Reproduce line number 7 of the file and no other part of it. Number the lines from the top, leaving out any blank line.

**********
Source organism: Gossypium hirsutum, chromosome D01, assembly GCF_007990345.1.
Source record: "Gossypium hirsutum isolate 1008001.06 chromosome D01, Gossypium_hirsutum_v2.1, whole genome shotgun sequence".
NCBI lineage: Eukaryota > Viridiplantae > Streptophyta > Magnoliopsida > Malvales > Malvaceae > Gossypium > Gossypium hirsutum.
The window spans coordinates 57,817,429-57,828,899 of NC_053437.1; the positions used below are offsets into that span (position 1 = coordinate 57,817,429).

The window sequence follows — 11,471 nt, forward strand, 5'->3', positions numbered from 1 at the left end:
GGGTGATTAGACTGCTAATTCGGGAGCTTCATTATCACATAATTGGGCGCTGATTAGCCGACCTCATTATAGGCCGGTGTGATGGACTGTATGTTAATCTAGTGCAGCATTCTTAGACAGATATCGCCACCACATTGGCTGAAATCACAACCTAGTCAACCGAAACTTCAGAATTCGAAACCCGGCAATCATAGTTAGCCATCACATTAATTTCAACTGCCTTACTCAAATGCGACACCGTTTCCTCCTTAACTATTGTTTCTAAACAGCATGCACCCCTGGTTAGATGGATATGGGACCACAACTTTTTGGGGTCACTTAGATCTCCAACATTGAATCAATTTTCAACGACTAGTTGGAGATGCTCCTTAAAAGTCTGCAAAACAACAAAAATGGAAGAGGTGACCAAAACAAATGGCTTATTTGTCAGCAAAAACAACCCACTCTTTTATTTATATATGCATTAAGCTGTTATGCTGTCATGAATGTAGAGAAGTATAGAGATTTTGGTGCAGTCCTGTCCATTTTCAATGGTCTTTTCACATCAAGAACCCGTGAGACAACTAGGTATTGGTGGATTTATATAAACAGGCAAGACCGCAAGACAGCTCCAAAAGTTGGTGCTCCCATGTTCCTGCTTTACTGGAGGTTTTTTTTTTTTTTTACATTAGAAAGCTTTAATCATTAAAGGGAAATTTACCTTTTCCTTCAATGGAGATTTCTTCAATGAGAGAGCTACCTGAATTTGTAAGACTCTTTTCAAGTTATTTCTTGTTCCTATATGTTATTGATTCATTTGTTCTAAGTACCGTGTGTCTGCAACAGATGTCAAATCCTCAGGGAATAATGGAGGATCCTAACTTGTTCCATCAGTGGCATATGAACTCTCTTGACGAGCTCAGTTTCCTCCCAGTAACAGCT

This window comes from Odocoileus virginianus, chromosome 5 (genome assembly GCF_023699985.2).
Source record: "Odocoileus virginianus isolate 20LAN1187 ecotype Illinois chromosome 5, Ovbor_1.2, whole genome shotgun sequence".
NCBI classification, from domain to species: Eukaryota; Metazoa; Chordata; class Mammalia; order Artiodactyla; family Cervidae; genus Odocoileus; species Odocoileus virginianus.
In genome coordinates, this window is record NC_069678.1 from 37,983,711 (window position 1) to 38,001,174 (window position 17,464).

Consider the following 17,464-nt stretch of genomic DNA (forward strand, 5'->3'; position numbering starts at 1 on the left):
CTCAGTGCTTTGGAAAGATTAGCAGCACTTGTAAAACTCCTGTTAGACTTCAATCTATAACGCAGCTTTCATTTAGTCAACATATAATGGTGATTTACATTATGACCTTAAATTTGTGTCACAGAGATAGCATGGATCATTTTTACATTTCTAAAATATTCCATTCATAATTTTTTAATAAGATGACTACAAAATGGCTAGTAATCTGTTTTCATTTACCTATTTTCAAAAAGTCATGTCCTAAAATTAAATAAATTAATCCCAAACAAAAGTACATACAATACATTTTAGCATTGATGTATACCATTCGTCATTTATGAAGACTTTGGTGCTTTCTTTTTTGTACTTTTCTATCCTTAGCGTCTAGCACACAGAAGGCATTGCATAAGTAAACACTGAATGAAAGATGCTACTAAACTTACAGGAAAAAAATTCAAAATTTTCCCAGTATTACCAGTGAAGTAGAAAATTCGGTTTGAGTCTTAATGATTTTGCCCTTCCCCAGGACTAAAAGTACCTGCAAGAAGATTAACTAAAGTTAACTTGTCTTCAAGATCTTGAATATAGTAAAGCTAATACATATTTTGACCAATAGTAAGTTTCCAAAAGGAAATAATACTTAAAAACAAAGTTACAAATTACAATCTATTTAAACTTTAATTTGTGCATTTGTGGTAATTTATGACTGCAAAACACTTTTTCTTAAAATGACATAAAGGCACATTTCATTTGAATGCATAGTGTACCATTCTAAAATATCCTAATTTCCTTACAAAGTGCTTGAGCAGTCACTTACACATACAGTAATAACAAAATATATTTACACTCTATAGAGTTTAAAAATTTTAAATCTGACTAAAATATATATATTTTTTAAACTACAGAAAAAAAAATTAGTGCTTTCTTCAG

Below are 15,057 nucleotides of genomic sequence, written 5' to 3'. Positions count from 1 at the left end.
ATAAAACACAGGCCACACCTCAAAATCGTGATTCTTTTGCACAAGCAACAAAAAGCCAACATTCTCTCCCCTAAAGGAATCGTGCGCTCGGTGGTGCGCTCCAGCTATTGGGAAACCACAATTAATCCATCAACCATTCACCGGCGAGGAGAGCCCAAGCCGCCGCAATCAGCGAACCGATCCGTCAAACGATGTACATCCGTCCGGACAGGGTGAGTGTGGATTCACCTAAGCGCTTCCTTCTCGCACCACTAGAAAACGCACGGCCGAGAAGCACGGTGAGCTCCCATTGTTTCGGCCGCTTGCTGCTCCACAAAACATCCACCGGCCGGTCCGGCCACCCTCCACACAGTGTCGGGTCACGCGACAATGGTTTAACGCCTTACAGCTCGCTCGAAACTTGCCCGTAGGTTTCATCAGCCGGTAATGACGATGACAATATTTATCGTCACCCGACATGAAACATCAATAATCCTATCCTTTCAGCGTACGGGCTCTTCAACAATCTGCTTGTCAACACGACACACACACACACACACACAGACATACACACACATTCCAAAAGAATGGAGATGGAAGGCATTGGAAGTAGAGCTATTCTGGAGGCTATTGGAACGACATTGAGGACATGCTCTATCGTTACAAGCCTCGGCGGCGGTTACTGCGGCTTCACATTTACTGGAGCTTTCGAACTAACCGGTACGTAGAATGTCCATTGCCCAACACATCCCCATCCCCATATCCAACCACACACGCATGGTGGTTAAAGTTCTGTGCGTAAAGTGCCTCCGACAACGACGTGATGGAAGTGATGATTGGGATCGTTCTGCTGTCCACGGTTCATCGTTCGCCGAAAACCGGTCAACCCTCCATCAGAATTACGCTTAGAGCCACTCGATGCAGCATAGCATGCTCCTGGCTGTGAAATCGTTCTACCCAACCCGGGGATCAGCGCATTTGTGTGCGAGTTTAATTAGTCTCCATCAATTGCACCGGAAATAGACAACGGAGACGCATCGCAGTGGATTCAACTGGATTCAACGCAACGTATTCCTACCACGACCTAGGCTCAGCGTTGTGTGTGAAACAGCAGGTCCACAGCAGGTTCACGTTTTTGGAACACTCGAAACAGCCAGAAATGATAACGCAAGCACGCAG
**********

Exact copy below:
This window comes from Odocoileus virginianus, chromosome 5 (genome assembly GCF_023699985.2).